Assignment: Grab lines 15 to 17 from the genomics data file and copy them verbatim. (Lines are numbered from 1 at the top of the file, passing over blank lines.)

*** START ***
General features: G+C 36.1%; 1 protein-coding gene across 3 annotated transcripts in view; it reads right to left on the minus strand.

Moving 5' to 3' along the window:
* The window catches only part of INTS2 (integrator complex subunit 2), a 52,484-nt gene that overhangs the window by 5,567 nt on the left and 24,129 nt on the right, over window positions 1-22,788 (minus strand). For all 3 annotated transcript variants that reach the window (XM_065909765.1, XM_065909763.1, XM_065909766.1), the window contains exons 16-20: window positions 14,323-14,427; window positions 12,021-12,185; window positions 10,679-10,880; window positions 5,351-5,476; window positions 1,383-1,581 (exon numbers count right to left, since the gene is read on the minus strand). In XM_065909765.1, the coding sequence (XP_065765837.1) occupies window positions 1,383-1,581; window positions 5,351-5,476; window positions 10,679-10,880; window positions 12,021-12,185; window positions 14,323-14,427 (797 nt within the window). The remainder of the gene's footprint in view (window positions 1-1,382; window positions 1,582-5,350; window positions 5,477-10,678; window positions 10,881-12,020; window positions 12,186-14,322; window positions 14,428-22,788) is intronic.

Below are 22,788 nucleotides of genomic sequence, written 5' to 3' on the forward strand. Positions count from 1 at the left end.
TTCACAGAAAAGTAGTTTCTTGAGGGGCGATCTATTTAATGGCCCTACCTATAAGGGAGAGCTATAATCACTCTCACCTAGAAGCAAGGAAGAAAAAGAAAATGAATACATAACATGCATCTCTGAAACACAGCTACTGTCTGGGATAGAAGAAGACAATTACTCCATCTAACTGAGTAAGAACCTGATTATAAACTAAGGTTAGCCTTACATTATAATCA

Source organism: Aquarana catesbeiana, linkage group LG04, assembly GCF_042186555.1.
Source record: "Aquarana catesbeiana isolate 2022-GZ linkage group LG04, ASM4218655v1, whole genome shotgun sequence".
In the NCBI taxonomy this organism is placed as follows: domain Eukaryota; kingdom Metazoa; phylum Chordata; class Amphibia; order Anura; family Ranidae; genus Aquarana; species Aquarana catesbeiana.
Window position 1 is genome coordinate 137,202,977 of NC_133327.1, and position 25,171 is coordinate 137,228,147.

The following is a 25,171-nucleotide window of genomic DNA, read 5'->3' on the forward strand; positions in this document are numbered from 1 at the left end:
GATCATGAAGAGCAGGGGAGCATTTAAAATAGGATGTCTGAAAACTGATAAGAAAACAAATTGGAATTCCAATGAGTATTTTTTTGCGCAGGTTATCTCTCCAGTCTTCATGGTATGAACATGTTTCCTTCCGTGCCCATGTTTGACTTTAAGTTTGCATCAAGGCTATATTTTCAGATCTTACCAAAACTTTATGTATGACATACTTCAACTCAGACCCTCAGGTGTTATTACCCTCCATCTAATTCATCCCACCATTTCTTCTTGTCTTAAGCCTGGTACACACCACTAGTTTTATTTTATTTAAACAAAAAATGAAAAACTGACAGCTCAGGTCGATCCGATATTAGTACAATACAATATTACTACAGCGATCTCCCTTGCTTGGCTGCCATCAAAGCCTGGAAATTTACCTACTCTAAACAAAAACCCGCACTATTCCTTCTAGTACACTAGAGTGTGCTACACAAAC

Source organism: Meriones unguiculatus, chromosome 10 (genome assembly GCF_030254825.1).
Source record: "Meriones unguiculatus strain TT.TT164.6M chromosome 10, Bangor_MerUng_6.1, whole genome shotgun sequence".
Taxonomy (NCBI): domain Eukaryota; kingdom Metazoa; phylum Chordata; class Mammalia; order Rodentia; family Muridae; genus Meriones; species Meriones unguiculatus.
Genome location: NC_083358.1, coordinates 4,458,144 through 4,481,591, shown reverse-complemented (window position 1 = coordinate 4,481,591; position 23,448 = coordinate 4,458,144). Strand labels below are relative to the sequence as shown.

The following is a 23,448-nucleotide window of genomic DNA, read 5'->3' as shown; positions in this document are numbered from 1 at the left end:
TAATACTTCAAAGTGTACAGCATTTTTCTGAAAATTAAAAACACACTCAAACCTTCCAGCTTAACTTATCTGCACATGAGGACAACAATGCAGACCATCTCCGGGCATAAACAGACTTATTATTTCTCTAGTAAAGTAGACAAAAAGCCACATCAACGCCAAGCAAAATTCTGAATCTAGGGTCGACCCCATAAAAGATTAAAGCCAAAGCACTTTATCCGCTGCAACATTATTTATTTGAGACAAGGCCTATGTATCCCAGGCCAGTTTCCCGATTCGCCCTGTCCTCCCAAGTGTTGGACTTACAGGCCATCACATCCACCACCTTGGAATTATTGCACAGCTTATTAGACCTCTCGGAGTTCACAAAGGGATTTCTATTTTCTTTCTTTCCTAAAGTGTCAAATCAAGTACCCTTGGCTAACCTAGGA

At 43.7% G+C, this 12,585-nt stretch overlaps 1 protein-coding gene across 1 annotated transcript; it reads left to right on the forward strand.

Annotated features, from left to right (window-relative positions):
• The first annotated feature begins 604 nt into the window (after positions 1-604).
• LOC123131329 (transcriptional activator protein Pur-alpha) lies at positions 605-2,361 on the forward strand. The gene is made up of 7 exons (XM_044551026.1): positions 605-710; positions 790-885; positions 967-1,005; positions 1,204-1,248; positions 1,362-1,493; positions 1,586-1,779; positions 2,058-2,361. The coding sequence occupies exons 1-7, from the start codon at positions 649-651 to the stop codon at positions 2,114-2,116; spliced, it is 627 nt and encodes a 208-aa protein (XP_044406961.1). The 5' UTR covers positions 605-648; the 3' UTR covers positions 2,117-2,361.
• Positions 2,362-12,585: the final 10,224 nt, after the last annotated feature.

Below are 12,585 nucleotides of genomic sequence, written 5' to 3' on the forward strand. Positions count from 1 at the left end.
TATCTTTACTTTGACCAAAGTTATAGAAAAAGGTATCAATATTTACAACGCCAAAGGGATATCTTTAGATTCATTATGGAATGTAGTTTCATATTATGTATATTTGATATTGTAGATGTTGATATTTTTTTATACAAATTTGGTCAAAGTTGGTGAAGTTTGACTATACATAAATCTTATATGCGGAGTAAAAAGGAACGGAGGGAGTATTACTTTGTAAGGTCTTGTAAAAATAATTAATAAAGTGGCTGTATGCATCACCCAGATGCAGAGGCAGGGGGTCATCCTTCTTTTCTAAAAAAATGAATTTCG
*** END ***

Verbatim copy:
Genome location: NC_083358.1, coordinates 4,458,144 through 4,481,591, shown reverse-complemented (window position 1 = coordinate 4,481,591; position 23,448 = coordinate 4,458,144). Strand labels below are relative to the sequence as shown.

The following is a 23,448-nucleotide window of genomic DNA, read 5'->3' as shown; positions in this document are numbered from 1 at the left end:
TAATACTTCAAAGTGTACAGCATTTTTCTGAAAATTAAAAACACACTCAAACCTTCCAGCTTAACTTATCTGCACATGAGGACAACAATGCAGACCATCTCCGGGCATAAACAGACTTATTATTTCTCTAGTAAAGTAGACAAAAAGCCACATCAACGCCAAGCAAAATTCTGAATCTAGGGTCGACCCCATAAAAGATTAAAGCCAAAGCACTTTATCCGCTGCAACATTATTTATTTGAGACAAGGCCTATGTATCCCAGGCCAGTTTCCCGATTCGCCCTGTCCTCCCAAGTGTTGGACTTACAGGCCATCACATCCACCACCTTGGAATTATTGCACAGCTTATTAGACCTCTCGGAGTTCACAAAGGGATTTCTATTTTCTTTCTTTCCTAAAGTGTCAAATCAAGTACCCTTGGCTAACCTAGGA